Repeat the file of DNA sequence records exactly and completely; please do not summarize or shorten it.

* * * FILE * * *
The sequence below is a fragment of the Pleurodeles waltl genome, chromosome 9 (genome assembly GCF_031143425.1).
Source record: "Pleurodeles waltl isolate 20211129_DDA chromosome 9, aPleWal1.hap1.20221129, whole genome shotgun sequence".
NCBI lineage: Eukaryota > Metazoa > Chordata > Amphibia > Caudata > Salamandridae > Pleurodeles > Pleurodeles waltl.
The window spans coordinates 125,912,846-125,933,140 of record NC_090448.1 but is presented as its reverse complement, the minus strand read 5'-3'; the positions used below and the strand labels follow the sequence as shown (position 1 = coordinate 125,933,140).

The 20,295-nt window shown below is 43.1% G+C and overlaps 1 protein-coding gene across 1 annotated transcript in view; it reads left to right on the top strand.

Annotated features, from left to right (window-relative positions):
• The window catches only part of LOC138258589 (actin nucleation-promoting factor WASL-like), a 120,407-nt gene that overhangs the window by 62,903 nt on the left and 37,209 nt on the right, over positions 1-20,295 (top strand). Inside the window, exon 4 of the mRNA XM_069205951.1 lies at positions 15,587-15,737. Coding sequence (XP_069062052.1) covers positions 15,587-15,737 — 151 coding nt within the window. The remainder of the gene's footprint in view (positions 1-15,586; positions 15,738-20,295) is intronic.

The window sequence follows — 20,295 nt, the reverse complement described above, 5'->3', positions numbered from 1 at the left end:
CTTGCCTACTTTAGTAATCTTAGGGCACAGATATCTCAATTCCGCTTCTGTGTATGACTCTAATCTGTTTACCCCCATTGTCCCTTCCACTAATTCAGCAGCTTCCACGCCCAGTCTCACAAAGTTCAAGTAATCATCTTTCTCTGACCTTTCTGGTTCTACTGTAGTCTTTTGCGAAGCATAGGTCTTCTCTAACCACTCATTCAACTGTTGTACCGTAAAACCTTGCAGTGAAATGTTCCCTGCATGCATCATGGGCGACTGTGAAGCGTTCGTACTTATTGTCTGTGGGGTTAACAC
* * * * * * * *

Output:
The sequence below is a fragment of the Pleurodeles waltl genome, chromosome 9 (genome assembly GCF_031143425.1).
Source record: "Pleurodeles waltl isolate 20211129_DDA chromosome 9, aPleWal1.hap1.20221129, whole genome shotgun sequence".
NCBI lineage: Eukaryota > Metazoa > Chordata > Amphibia > Caudata > Salamandridae > Pleurodeles > Pleurodeles waltl.
The window spans coordinates 125,912,846-125,933,140 of record NC_090448.1 but is presented as its reverse complement, the minus strand read 5'-3'; the positions used below and the strand labels follow the sequence as shown (position 1 = coordinate 125,933,140).

The 20,295-nt window shown below is 43.1% G+C and overlaps 1 protein-coding gene across 1 annotated transcript in view; it reads left to right on the top strand.

Annotated features, from left to right (window-relative positions):
• The window catches only part of LOC138258589 (actin nucleation-promoting factor WASL-like), a 120,407-nt gene that overhangs the window by 62,903 nt on the left and 37,209 nt on the right, over positions 1-20,295 (top strand). Inside the window, exon 4 of the mRNA XM_069205951.1 lies at positions 15,587-15,737. Coding sequence (XP_069062052.1) covers positions 15,587-15,737 — 151 coding nt within the window. The remainder of the gene's footprint in view (positions 1-15,586; positions 15,738-20,295) is intronic.

The window sequence follows — 20,295 nt, the reverse complement described above, 5'->3', positions numbered from 1 at the left end:
CTTGCCTACTTTAGTAATCTTAGGGCACAGATATCTCAATTCCGCTTCTGTGTATGACTCTAATCTGTTTACCCCCATTGTCCCTTCCACTAATTCAGCAGCTTCCACGCCCAGTCTCACAAAGTTCAAGTAATCATCTTTCTCTGACCTTTCTGGTTCTACTGTAGTCTTTTGCGAAGCATAGGTCTTCTCTAACCACTCATTCAACTGTTGTACCGTAAAACCTTGCAGTGAAATGTTCCCTGCATGCATCATGGGCGACTGTGAAGCGTTCGTACTTATTGTCTGTGGGGTTAACAC